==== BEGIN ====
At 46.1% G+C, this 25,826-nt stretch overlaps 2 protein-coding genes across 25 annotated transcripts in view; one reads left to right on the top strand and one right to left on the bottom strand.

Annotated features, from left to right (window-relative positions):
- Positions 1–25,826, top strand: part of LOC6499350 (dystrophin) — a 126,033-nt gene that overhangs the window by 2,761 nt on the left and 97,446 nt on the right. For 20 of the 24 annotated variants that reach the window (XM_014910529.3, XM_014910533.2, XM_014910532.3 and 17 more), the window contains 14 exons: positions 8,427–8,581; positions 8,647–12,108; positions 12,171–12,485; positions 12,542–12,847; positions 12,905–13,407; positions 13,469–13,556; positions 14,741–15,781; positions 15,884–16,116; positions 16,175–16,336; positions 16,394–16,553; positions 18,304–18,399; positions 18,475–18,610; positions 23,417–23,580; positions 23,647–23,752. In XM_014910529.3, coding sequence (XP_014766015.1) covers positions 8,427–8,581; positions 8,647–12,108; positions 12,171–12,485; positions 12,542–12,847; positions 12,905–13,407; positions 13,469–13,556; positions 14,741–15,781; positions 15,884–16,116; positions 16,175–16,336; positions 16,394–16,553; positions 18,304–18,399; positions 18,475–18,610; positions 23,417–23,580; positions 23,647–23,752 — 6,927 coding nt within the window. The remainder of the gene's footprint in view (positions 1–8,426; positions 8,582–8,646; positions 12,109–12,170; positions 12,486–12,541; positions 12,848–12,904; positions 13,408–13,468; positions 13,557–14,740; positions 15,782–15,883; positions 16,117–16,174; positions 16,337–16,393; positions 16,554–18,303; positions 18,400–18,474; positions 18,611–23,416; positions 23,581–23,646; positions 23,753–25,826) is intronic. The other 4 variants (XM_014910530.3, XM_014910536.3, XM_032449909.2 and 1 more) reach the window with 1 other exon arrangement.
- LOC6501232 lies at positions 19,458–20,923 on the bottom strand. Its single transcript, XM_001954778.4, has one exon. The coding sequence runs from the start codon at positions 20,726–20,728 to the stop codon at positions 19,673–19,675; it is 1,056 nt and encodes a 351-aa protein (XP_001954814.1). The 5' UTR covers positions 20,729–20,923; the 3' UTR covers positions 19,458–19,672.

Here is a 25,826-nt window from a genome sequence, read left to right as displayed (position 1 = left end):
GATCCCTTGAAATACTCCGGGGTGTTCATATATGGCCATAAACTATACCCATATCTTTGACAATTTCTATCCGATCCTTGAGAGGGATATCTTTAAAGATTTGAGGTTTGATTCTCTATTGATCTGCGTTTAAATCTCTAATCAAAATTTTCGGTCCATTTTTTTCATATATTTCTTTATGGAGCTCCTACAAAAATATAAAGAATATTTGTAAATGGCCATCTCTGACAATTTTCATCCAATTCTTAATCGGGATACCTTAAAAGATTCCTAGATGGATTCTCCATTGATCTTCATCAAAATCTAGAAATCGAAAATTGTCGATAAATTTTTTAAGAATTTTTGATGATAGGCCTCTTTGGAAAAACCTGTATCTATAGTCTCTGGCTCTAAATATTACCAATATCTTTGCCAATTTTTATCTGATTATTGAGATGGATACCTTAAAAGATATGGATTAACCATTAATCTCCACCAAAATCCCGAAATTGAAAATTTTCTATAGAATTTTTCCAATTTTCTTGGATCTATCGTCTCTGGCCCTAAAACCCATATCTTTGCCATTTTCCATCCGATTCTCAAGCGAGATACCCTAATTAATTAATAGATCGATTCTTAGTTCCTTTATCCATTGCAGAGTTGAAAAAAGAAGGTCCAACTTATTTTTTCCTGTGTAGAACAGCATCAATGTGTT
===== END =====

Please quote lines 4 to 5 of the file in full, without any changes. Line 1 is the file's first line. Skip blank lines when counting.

- LOC6501232 lies at positions 19,458–20,923 on the bottom strand. Its single transcript, XM_001954778.4, has one exon. The coding sequence runs from the start codon at positions 20,726–20,728 to the stop codon at positions 19,673–19,675; it is 1,056 nt and encodes a 351-aa protein (XP_001954814.1). The 5' UTR covers positions 20,729–20,923; the 3' UTR covers positions 19,458–19,672.

Here is a 25,826-nt window from a genome sequence, read left to right as displayed (position 1 = left end):